The encumbrance rules were all right, as far as they went… but when I revised the movement rules, I had to redo encumbrance along with them. I needed a new category, non-encumbered, for characters to be able to sprint - as I mentioned above, someone carrying little or nothing at all doesn't gain any real benefit over someone carrying a light load. It should, however; someone in nothing but a set of clothing should be able to run faster and farther than someone wearing leather armor or carrying a 30-pound pack (trust me on this - I spent a year in Iraq wearing a 17-pound flak vest and a 5-pound helmet, and even with all the muscle I put on, I couldn't move as fast as I could unencumbered).

Carrying Capacity

Ever wondered exactly how many coins you could stuff into that belt pouch, sack, or chest? Probably not - if you're a DM, you just make up a number and call it good. But what about when one of the players tries to stuff everything including the kitchen sink into his portable hole, bag of holding, or even a normal backpack? Where do you draw the line?

I adapted this system from the Elder Scrolls games - Morrowind and Oblivion. In Morrowind, there were size limits - you couldn't stuff a suit of armor into a jewelry box, for example. they got rid of that in Oblivion in the interests of "fun", but containers still have weight limits. Oblivion also uses an encumbrance system whereby each item has a set encumbrance (the manual says weight, but I find it hard to believe that a sword weighs 15 pounds). This gave me an idea: If you assign sizes and encumbrance units (EU) to items, you can then determine exactly how much a container can hold. The basic concept is simple: a container can only hold items up to a certain size (obviously; you can't stuff a 10-foot pole into a belt pouch), but containers also have weight allowances - a cloth sack can hold several pounds of feathers, dirt, or even sand, but even one ingot of gold will probably tear a hole in it. That led to the creation of density factors to account for item density vs. size - an ingot of gold is small enough (and light enough) to carry, but it's massive enough that a normal person can't carry more than one.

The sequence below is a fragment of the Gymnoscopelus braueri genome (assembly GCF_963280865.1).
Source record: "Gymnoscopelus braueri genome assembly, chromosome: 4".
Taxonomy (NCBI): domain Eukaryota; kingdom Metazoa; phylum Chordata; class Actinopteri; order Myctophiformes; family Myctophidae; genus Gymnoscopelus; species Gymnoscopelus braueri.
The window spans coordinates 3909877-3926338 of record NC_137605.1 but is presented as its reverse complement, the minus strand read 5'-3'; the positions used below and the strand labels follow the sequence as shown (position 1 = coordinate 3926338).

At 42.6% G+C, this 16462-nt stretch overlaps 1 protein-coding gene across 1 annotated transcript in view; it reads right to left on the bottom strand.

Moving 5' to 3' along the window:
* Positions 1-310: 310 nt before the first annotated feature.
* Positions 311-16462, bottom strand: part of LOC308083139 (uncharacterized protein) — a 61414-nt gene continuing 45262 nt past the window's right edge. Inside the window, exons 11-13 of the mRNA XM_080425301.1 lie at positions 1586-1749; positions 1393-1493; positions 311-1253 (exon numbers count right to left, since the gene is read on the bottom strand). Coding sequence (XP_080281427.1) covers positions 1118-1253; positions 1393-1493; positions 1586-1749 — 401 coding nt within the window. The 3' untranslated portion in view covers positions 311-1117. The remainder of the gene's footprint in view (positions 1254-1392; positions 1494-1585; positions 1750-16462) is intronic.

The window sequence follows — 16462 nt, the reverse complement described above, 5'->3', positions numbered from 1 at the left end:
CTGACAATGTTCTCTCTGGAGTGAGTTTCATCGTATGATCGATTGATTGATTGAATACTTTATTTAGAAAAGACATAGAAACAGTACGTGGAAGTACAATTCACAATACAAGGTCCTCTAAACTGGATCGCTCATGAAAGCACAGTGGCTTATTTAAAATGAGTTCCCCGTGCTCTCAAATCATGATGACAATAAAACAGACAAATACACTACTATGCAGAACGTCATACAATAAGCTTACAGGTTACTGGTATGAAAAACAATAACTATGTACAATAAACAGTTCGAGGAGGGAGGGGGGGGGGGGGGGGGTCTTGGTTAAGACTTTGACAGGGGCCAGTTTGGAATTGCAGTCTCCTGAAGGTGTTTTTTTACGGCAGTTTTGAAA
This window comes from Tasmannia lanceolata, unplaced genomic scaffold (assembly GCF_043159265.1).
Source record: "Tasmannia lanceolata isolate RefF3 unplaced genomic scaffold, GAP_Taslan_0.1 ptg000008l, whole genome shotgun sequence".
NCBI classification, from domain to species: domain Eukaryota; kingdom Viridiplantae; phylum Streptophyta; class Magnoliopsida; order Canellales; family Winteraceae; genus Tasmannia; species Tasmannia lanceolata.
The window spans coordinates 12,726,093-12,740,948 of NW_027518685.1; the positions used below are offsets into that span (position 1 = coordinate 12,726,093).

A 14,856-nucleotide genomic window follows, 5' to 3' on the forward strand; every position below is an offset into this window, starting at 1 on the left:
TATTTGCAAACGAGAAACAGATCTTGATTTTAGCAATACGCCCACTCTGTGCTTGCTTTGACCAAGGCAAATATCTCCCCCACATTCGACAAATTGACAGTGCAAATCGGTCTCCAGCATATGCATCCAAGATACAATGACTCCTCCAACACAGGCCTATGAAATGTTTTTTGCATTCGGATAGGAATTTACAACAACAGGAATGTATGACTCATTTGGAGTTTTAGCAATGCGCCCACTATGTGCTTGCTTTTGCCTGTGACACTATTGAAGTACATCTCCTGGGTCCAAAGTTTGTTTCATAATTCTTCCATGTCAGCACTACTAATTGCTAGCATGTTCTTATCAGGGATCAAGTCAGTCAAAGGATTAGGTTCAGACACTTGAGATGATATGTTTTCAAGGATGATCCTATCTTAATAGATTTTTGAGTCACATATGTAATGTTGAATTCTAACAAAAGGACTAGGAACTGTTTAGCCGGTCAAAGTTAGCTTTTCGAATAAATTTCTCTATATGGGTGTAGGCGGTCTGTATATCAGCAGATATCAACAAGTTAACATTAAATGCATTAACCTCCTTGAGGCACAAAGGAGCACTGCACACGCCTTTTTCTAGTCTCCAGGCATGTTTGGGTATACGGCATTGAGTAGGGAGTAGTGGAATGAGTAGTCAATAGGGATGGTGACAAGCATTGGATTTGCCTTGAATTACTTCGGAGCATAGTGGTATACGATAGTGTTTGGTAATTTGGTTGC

From there, it wasn't hard to assign sizes and capacities to all the common containers. It took only a few hours to hack this together, so there are bound to be a few kinks. I was leery of putting it up for that reason and because people seldom bother with encumbrance, but I figured what the hell - someone might like it and use it.

Oh, and in case you're wondering, a typical belt pouch can hold 150 coins: a coin is 1/50th of a pound (0.2); it's a Fine object (x1/4) and metal (very dense, x2) or 0.01 EU. A belt pouch's capacity is 1.5 EU, so 1.5 / 0.01 = 150. A small sack can hold 1,500 coins, and a large sack, 2,500 (any more would exceed its weight allowance and cause to burst); a small chest could hold 7,500 coins. A bag of holding type I could hold 13,000 coins (again, it has a higher capacity, but not enough weight allowance); a portable hole could hold a whopping 500,000 coins.


I redid this system mostly to conform to real-world human ability, and to let the PCs do things like the long run from Lord of the Rings. An unencumbered human, assuming he's in decent shape (Con 16-18) and has training (Run and Endurance feats) can run a marathon in 2-4 hours. A human moving at a hustle could finish in 4 hours; someone running (x3) could finish in 2.5 hours, and someone dashing (x4) would finish in just under 2 hours.

The world record pace for a marathon is 2 hours, 5 minutes; most runners make it in around 3 hours, but by the rules, a D&D character can't run a marathon any faster than 4 hours (at a hustle). Granted, this is assuming that a character is loaded down with his gear, but what about a lightly- (or non-) encumbered person?

Nonlethal damage was changed to Con damage to provide a limit on how far someone could run – as it is now, a barbarian with 200 hit points and a few healing potions could run for days without stopping, even failing Con checks. With the Con damage, he could still run for a long time, but not nearly as far.

An easy way to figure out overland speeds for creatures with moves greater than 40 is this:

Walk speed is 1/10 the base speed in miles. For example, move 40 is 4 miles per hour.

Hustle speed is (2 * walk speed) + 1. For example, hustle for a creature with move 40 is 9 miles.

Run speed is walk speed + hustle speed + 1, or walk speed times 3.5. For example, run for a move 40 creature is 4 + 8 + 1 = 13 miles, or 4 * 3.5 = 13.

Dash speed is walk speed times 4.5. For example, dash speed for a move 40 creature is 6 * 4.5 = 27

These formulae aren't always precise, but they are very close – at most, you'll be off by 1, which is good enough for most games.

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